CHICOPEE, Mass. (WWLP/Mass.gov) – Massachusetts is ending its program that tracks people who have been in close contact with someone with COVID. The reason: a lack of state-funded workers to help track new infections.
The Boston Globe reports that the state is advising local health departments to only do contact tracing for COVID cases in group settings. Health officials are redirecting resources to testing and vaccination awareness as the number of cases and hospitalizations rise.
From April 2020 to December 2021, the Community Tracing Collaborative (CTC) supported local health departments in their contact tracing work on behalf of the Commonwealth of Massachusetts. The CTC’s goal was to help local health departments and reach people who tested positive for COVID and their close contacts, ensuring they received the support they needed to self-isolate, quarantine or get tested.
Four main organizations worked closely together to manage this initiative:
- Massachusetts Department of Public Health (DPH): Public health authority and epidemiological guidance for CTC
- Massachusetts Health Connector (Connector): CTC General Contractor
- Partners in Health (HPI): CTC Workforce Partner
- Accenture: CTC technology partner
The CTC helped meet the initial public health need for case investigation and contact tracing, responding to an average of 63% of total new confirmed cases statewide. The CTC:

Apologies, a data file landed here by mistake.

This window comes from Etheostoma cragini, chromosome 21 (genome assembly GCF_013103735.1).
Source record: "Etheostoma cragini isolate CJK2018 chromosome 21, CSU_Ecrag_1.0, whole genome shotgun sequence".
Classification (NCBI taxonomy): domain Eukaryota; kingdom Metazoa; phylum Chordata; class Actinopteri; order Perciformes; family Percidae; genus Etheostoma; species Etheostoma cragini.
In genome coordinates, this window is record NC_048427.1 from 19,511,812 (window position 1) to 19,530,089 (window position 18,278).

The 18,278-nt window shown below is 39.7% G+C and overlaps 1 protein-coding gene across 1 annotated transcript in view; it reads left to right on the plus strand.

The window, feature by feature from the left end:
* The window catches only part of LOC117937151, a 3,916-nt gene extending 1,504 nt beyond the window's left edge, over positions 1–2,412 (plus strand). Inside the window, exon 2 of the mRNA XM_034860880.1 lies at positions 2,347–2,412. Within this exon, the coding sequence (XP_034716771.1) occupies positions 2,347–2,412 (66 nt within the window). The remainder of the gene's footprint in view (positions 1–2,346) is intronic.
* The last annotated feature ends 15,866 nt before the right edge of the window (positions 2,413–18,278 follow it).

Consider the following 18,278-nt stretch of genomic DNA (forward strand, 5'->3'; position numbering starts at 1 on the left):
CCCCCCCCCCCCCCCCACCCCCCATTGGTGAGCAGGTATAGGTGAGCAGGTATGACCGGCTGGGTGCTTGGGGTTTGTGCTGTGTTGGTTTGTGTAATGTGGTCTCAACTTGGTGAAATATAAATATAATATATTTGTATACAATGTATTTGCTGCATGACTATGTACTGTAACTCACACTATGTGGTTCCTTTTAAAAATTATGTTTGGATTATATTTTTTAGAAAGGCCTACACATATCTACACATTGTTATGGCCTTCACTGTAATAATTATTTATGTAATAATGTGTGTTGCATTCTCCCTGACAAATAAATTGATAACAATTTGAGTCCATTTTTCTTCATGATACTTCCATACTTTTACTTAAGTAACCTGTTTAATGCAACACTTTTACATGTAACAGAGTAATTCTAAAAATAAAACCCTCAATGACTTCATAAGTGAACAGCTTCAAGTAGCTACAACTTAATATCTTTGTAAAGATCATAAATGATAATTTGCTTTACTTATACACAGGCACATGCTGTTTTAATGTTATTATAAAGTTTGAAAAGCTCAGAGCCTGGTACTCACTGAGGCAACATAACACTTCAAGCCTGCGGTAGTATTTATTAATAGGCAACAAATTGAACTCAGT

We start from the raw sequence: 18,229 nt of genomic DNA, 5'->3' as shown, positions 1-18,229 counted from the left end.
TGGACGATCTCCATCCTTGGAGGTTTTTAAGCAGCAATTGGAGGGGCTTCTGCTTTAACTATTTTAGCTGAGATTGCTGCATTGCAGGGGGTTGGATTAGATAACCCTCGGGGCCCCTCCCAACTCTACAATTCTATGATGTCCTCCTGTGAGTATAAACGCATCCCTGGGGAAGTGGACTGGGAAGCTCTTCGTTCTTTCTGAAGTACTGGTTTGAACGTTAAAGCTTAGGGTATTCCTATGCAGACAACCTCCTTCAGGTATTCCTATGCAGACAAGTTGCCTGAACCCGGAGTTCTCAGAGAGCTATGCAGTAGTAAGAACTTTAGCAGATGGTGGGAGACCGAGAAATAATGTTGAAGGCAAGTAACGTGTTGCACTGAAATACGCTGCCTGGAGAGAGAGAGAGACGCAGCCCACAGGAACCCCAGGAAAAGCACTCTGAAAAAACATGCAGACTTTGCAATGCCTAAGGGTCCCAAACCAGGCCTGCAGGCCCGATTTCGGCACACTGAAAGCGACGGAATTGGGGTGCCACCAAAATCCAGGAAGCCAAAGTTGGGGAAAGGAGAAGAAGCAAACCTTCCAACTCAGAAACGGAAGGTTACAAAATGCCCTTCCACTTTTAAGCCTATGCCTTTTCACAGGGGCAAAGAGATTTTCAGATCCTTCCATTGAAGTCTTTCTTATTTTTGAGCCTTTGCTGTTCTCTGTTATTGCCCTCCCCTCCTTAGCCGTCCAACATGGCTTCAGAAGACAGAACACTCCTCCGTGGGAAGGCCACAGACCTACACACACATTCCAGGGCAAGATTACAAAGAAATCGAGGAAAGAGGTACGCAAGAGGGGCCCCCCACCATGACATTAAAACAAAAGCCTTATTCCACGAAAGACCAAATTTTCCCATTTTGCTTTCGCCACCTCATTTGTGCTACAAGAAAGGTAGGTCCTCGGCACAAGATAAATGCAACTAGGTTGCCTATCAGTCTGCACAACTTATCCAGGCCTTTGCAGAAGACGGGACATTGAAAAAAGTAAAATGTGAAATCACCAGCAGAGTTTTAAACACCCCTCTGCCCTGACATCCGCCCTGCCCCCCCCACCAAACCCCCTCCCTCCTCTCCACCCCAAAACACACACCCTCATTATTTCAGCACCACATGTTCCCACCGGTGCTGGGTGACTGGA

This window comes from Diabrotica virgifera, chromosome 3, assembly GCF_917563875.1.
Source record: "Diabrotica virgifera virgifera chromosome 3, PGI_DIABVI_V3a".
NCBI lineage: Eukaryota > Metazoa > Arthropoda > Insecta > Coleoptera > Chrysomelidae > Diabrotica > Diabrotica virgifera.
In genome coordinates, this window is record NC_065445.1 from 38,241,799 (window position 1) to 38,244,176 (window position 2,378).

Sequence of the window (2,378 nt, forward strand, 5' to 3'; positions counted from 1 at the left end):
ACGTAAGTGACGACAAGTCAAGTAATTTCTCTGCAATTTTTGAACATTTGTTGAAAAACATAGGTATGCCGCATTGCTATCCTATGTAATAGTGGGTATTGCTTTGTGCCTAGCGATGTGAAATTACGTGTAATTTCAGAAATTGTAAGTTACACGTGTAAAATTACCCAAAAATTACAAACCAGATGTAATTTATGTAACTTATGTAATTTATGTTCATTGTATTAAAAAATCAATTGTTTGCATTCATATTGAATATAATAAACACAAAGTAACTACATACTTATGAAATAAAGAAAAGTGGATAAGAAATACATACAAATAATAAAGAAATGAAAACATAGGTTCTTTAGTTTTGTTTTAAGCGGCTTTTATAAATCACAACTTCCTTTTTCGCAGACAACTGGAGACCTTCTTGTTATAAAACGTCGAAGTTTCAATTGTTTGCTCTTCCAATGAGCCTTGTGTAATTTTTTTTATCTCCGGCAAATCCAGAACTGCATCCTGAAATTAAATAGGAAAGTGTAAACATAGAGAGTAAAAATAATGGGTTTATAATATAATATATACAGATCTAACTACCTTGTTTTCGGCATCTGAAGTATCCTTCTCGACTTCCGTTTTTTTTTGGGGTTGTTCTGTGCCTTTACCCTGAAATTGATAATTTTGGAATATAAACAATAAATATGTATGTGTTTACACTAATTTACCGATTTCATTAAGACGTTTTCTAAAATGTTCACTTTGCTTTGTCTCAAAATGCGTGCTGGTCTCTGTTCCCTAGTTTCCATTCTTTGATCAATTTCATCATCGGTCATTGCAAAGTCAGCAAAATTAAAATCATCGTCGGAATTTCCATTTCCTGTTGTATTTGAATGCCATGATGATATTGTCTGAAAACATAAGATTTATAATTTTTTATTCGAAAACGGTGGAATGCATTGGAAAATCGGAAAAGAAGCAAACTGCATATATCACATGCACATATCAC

- Cases received and contacts delegated to the CTC of 220 cities/municipalities
- Caring for over 500,000 cases and over 250,000 contacts throughout their isolation and quarantine
- Made over 2.6 million outbound calls and sent thousands of text messages to help connect with cases/contacts
- Provided care resource coordination support to connect nearly 119,000 at-risk residents with community supports, resources and public benefits during their isolation and quarantine
- Support DPH and local public health with rapid outbreak response and multi-jurisdictional cluster investigations
- Provision of tailored support and collaboration to local health authorities through dedicated local CTC health liaisons
- Support for a statewide preparedness and rapid response strategy for all colleges and boarding schools and their host communities, beginning in summer 2020 in preparation for the 2020 school year -2021